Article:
The West’s Comprehension Problems

As the civil war in Syria intensifies, we have less of an understanding of the “Arab Spring” and what kind of forces stand behind it. Usually, an armed conflict is the result of the oppression of a people by a totalitarian regime or due to a difficult economic situation. The “Arab Spring” attempted to present itself as a spring of democracy in the Arab world. Dictators were to be deposed in light of a new democratic movement which was to express the desire of the people.

In Syria, the initial rebellion against the Bashar Assad was in a way against the Assad family legacy, which had much blood in its hands. In the early 1980s, Haffetz Al-Assad was responsible for the slaughter of between 50,000 and 100,000 of his own citizens in Al-Hama. However, these horrible acts did not result in a general uprising of the people against the dictator, and the world did not cry out in opposition against this act of violence.

Despite the atrocities of Al-Hama, Turkey gave an outstretched hand to Syria in attempts to mediate a peace treaty between Syria and Israel, an expression of Turkey’s deep friendship with Syria. Upon the passing of Haffetz Al-Assad, Europe accepted with open arms his son Bashar Al-Assad, the eye doctor who studied in the West, viewing him as a promising new type of Arab leadership who would lean Westward and even initiate democratic reforms. It is obvious now how these great hopes ended, as the West is now pinning its hopes on the rebels.

In 1973, following the Yom Kippur War, an article was published by the Syria Defense Minister Mustafa Tlass, who praised one of the Syrian soldiers for heroic acts in battle. This soldier was granted a prize of honor for his horrific acts of killing a Zionist soldier with his own hands, opening the soldier’s head, and eating his brain. The son of Mustafa Tlass is the same general who recently defected the Syrian army and joined the rebels’ forces. And with his defection, the story of cannibalism returned, as a rebel soldier performed the same horrendous act on a soldier of the Syrian army.

In Libya, the ouster of Qaddafi was facilitated by Western forces, resulting in ongoing tribal warfare with the involvement of various Islamic extremist groups. Indeed, Qaddafi’s ouster did not result in anything that resembles democracy. Massive amounts of weaponry have been spread among various terrorist groups in the region, like pus that oozes out of a wound.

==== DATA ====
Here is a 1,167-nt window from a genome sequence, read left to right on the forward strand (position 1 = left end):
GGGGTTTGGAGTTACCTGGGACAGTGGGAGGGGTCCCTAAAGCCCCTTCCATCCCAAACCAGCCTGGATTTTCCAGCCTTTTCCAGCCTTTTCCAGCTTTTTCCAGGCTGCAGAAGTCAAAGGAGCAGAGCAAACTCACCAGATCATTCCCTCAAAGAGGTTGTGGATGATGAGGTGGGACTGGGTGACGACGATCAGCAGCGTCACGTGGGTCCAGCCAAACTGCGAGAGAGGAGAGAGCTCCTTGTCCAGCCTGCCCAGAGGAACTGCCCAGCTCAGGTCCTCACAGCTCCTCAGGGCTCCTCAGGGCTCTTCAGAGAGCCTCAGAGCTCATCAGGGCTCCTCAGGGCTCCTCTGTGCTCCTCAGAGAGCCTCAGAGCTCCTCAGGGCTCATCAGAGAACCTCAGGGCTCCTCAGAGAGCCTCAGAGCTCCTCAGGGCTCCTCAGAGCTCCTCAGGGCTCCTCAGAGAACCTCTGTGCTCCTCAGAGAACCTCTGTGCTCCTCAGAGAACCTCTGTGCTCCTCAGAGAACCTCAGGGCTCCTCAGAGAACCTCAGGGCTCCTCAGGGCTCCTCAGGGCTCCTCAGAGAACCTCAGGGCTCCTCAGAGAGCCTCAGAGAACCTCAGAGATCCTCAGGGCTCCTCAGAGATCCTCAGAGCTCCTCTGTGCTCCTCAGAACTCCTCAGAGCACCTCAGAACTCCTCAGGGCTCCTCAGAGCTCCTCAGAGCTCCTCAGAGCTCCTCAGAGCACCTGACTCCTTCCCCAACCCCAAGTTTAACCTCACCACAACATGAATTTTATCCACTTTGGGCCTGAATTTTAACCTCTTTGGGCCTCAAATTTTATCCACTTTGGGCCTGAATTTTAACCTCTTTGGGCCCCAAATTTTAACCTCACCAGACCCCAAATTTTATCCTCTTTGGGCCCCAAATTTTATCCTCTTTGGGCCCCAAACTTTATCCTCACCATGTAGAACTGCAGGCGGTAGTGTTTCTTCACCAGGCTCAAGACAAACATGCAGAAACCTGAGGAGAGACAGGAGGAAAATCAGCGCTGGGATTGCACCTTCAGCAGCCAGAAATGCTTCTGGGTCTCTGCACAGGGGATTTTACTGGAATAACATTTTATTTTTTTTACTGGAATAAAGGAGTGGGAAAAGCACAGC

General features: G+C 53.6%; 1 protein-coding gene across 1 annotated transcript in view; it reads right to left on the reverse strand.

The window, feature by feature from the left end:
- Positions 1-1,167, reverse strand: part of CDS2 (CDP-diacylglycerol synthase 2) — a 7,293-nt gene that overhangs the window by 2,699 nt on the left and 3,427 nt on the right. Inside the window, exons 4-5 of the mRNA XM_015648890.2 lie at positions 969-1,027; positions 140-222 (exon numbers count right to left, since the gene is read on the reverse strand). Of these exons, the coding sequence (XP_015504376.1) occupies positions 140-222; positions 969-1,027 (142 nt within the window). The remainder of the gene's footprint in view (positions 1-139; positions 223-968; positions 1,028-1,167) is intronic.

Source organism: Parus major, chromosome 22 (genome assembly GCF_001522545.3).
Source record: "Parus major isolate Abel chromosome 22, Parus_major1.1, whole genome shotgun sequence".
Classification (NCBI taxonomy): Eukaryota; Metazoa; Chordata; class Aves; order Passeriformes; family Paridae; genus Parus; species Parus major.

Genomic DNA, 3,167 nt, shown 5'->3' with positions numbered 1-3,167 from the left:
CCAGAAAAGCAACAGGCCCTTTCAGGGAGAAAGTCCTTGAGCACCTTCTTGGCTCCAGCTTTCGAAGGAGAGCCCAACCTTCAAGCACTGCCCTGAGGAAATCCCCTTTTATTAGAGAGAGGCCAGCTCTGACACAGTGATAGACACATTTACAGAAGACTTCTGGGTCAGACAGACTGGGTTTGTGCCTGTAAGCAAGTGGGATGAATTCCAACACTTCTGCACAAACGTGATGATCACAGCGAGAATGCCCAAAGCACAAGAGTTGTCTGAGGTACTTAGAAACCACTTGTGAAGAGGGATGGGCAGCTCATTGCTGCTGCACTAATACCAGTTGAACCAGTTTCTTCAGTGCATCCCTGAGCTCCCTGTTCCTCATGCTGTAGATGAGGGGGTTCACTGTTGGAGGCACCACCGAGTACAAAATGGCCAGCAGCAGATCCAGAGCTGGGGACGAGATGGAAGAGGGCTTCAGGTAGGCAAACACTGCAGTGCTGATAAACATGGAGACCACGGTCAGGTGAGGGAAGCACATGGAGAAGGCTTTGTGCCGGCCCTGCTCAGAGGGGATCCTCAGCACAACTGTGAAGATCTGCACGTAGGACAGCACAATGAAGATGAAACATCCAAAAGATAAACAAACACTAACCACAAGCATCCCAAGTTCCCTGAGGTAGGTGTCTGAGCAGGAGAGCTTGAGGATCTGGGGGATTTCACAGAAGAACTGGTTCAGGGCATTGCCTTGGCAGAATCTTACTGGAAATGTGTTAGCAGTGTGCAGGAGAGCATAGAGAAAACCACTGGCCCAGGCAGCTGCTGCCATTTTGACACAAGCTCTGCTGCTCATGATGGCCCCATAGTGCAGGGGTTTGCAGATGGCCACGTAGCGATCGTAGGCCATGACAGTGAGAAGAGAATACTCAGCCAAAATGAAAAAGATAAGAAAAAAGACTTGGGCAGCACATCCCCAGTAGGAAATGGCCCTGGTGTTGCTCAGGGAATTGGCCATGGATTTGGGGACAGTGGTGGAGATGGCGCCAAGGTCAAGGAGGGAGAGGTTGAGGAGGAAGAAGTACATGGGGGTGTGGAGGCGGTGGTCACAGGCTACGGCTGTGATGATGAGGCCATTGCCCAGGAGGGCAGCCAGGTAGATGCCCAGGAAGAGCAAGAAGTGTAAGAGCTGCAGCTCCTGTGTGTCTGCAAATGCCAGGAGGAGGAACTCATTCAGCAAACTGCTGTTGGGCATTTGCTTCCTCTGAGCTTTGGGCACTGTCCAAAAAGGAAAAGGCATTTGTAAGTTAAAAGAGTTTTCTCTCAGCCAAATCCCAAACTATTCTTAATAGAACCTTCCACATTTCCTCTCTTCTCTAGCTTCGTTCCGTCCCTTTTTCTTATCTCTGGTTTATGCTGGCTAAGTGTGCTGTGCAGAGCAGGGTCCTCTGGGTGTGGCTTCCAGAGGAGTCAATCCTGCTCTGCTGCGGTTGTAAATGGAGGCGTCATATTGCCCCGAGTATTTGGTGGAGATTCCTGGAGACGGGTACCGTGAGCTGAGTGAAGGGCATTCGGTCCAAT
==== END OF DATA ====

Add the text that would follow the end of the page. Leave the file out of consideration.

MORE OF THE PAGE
When examining the facts of recent event, we can see that the West refuses to pass judgment on the real guilty parties in the Middle East. The West itself established artificial states, granted them weaponry and budgets, impossible borders which include variant tribes and sects. It should be no surprise that these arrangements are blowing up in their faces, as they look for guilty parties.

Alongside the civil war in  Syria, Iraq, which the West attempted to rebuild, is also still bleeding. It has become clear that Syria, nor Iraq, nor Lebanon, can be expected to form a functioning democracy or modern economy. This is the pattern across the Middle East and North Africa. For example, the last democratic elections in Algeria led to Islamist rule, a government which was soon deposed by an army coup, and the bloody civil war continues.

Despite the ongoing chaos and violence, the West is hungry for some kind of achievement in the region. However, the complex nature of sectarian and tribal alliance and shifting balance of power in the Middle East has resulted in the West quickly altering alliances based on hypocritical interests. The West continuously winks at each side with a different eye, while the number and breadth of victims only increase. The West chooses to both get involved and not get involved, prop up a leader and then assist in tearing him down, unsure who to support and who to oppose.

A Jewish sage once stated that he was neither afraid of the “Tzodkim” (a religious Jewish sect), nor of the “Prushim” (an opposing Jewish sect), but only of the hypocrites who acted to cheat both sides. With this in mind, there is a need to examine the motivations of the Western powers who support various forces in our region, ostensibly based on the principles of democracy, although they do not actually believe that real democracy can be achieved.

About the Author
Dr David Altman is senior vice-president at the Netanya Academic College and vice-chair of the college's Strategic Dialogue Center